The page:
I know I should re-read Lawrence, but have been putting it off. I admire Lawrence for his seriousness of purpose (great literature should, I think, address great themes) and, frequently, for his poetic intensity. but quite frequently, his prose style can be irritating (at least, I find it so); and also quite frequently, his concerns appear not to be mine. Of course, one shouldn't read novels merely because one agrees with them, and neither is a novel bad because one doesn't agree with it: great books can and should challenge and provoke. I know all this, but something holds me back nonetheless I find Lawrence's presence very uncomfortable , for some reason. This is not a criticism, of course, and isn't intended as such; but it does explain why I have been putting off re-reading him. But I really should tackle these two novels again: when I read them, i was neither old enough nor mature enough to take them in adequately. Your post on "Women in Love" is most illuminating.

Brian Joseph said...

Hi Harvee - Glad to hear that! There is so much great literature out there, it really keeps me excited about literature.

Brian Joseph said...

Hi Sharon - I cannot wait to read your commentary on Orwell. I believe that for the most part that early on he leaned to the far left but moved away from that later on. I plan myself to put up commentary on Nineteen - Eighty - Four soon.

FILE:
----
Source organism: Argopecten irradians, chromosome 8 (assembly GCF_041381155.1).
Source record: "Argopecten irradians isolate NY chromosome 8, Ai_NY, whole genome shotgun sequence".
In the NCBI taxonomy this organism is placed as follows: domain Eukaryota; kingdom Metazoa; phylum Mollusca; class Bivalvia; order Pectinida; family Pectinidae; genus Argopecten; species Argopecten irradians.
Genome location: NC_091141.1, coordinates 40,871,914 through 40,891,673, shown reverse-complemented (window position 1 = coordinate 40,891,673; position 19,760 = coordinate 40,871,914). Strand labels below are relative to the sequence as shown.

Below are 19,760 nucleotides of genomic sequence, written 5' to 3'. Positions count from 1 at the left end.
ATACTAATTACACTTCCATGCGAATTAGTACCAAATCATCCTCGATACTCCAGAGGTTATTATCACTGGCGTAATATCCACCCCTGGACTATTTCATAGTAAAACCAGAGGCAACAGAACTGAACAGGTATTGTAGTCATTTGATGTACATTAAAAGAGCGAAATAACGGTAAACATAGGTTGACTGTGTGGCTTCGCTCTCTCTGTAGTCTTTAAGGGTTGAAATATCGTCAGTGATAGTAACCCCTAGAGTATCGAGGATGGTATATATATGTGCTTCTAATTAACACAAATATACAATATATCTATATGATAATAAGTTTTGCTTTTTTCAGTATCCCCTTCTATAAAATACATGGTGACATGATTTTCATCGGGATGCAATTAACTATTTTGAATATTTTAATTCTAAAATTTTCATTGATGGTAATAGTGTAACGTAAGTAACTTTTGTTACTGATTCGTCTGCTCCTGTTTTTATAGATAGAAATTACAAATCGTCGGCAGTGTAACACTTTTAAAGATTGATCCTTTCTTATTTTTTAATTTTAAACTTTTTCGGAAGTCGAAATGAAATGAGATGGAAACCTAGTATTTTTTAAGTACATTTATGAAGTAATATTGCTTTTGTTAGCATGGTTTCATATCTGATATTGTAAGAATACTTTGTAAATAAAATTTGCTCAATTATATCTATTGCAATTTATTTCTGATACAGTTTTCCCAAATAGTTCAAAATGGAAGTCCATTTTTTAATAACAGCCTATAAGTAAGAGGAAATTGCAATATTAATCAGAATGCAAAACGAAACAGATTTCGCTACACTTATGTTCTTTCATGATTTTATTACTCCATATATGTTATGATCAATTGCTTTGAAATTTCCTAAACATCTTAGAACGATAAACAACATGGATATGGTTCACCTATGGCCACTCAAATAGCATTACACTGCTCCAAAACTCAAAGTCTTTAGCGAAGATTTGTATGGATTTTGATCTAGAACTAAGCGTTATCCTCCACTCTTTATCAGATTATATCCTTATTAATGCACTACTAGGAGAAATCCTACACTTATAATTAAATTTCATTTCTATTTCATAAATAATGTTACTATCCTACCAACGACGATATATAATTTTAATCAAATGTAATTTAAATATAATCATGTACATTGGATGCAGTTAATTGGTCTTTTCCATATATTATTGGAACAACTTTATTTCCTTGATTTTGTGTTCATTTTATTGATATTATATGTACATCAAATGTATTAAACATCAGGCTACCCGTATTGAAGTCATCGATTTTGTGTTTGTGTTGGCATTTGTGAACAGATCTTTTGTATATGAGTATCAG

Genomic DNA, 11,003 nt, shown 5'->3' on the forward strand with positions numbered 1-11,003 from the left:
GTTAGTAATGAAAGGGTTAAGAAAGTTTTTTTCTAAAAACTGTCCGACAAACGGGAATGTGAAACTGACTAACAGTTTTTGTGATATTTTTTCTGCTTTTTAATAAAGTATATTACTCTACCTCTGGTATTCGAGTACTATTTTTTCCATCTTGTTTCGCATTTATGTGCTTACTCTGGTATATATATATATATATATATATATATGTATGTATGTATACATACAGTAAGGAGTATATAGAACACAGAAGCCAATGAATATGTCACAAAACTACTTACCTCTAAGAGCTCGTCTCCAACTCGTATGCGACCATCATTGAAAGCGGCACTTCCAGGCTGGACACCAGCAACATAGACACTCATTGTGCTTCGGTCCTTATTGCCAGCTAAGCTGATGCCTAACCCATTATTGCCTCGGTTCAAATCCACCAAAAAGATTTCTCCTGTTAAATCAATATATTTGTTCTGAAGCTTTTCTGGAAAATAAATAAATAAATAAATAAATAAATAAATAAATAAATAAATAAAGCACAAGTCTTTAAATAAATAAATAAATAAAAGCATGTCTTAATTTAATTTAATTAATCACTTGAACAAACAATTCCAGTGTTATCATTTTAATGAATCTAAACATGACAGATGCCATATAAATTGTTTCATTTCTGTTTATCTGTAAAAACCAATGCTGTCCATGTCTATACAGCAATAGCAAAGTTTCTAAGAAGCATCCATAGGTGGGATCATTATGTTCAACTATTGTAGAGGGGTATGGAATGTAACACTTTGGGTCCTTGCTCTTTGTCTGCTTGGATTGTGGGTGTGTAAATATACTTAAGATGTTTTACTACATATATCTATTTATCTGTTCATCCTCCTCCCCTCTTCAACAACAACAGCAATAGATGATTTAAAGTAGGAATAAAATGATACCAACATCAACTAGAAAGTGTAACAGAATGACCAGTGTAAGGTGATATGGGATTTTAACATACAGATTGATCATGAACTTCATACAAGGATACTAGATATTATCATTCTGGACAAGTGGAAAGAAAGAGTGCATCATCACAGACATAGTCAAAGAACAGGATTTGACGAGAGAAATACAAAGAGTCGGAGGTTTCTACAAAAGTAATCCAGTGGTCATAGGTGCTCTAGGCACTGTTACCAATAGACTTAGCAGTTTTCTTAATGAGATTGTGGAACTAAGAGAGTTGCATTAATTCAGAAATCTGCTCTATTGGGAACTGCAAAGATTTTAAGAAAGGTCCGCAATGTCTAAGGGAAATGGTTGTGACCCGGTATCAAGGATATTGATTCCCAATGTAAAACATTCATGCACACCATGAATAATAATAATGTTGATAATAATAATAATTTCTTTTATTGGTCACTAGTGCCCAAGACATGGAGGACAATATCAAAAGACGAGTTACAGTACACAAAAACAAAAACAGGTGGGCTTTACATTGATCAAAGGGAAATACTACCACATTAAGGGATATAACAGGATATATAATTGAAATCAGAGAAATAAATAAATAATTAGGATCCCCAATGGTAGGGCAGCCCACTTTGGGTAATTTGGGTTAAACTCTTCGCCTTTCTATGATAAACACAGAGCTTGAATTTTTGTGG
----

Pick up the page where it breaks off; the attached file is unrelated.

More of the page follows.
Brian Joseph said...

Hi Himadri - Thanks for the good word. When it comes to many of his philosophical paths, I agree that Lawrence goes in directions that it is difficult to relate to. However, as I just love ideas I really like him.

On the dangers of mechanization, industrialization, and massive state power, while I think that Lawrence oversimplifies his case and sometimes draws the wrong conclusions I find that my interest in history, government and society is stoked by Lawrence's musings.

Amritorupa (@Rivers I have Known) said...

Hi Brian!
I read Lawrence in college, Sons and Lovers and Lady Chatterley's Lover. I remember not being too enamoured, so I never went back. Your review makes me feel I should give Lawrence another try. Very well analysed review!

Guy Savage said...

I can't stand Lady C's Lover, but this novel, Women in Love is a great favourite that I've reread several times. I can see why you'd like it. I also like Sons and Lovers. One of these days I should get around to his minor novels...

Brian Joseph said...

Hi Amritorupa - I think that Lawrence is a writer who many people do not like so much when they are very young. I do not think that I would have liked him when I was in collage. I would love to hear what you think if you give him a try.